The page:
"Not only do I welcome the opportunity that this debate provides, I also want to make it clear that on this side of the house we recognise that the situation we face is an emergency. It is a crisis, it is a threat, that all of us have to unite to meet," Gove said during the debate, as The Guardian reported.

However, Green Member of Parliament Caroline Lucas challenged the conservative record on climate during the debate, pointing to the party's approval for a third runway at Heathrow airport. Also on Wednesday a judges ruled against green groups and local governments who had challenged the runway, partly on the grounds that it was a breach of the UK's commitment to the Paris agreement, The Guardian reported.

Climate activists were cautiously optimistic about the declaration. Greta Thunberg, who addressed the UK's parliament last week, tweeted her support.

"Now other nations must follow. And words must turn into immediate action," she wrote.


Greenpeace UK
Politics head Rebecca Newsom said the declaration was a long time coming.

"The best time to declare a climate emergency was 30 years ago; the second best time is now," she said in a statement reported by Reuters.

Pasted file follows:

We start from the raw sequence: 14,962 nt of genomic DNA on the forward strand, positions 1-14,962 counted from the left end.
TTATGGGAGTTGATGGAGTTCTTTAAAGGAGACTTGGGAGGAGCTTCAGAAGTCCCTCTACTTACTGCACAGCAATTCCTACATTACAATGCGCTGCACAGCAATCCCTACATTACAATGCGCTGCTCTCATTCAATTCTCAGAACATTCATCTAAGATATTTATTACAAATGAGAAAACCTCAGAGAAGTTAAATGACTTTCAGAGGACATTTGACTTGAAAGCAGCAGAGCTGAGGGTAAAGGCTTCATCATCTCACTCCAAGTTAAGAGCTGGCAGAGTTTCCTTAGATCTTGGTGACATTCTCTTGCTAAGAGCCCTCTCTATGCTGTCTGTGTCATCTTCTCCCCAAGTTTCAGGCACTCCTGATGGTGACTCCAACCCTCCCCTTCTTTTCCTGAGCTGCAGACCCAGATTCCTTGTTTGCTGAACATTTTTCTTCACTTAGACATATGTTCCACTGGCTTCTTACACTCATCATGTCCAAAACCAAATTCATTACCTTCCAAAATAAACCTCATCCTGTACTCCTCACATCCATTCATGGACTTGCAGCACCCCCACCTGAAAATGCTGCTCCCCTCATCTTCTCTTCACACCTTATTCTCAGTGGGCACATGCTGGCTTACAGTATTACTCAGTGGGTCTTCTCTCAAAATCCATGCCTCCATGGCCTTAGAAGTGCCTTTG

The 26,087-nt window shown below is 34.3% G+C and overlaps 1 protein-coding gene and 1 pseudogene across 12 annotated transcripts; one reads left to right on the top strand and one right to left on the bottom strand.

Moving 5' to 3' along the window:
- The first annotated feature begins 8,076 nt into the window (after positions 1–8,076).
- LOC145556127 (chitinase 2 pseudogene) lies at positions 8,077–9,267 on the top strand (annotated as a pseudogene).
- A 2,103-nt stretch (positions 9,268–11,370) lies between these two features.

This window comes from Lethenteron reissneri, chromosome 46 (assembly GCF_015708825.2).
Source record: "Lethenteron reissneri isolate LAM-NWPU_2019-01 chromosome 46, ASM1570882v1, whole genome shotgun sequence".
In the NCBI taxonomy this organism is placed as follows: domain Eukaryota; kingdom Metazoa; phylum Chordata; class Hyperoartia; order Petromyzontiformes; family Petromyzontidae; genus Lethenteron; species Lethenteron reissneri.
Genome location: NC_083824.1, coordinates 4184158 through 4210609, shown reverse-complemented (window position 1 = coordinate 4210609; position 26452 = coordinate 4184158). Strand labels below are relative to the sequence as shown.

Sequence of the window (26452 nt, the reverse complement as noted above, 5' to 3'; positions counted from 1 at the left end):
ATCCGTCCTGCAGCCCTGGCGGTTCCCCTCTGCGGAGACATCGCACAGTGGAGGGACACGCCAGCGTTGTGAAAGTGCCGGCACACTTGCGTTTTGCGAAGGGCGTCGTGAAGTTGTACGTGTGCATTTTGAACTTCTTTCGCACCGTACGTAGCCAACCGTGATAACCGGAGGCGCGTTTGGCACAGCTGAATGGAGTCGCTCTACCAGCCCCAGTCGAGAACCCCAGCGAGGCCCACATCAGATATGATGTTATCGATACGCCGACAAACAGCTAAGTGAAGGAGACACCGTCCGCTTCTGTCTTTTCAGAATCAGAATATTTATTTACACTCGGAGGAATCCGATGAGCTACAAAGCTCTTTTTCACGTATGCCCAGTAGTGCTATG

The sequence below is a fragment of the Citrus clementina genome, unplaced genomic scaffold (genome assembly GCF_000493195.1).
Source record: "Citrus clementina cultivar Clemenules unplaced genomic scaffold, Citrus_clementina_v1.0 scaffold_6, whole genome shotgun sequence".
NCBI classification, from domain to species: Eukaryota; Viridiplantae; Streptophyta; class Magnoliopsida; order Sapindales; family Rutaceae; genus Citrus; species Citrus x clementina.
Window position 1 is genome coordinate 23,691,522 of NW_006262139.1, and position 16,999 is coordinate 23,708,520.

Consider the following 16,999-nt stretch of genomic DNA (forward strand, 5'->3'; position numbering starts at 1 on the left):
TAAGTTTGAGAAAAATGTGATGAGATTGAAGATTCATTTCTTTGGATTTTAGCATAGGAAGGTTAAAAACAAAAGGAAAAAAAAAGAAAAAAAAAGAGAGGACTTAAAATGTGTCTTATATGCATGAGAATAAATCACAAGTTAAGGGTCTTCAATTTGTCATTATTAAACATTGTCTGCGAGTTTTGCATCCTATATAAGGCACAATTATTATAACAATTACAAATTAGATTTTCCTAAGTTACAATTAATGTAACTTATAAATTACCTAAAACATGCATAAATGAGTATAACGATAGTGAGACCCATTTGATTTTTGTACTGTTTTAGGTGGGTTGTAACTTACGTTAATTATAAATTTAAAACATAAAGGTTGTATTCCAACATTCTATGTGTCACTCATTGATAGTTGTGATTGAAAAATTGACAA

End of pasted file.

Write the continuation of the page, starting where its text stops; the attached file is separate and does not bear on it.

Both Gove and Corbyn promised to challenge U.S. President Donald Trump on his climate denialism. Gove said he would raise the issue with Trump when he visits the UK in June, according to The Guardian.

"We pledge to work as closely as possible with countries that are serious about ending the climate catastrophe and make clear to US President Donald Trump that he cannot ignore international agreements and action on the climate crisis," Corbyn said in his remarks Wednesday, as BBC News reported.

Regional and municipal UK governments have already declared climate emergencies, among them Wales, Scotland, Manchester and London.

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A net-casting ogre-faced spider. CBG Photography Group, Centre for Biodiversity Genomics / CC BY-SA 3.0

Just in time for Halloween, scientists at Cornell University have published some frightening research, especially if you're an insect!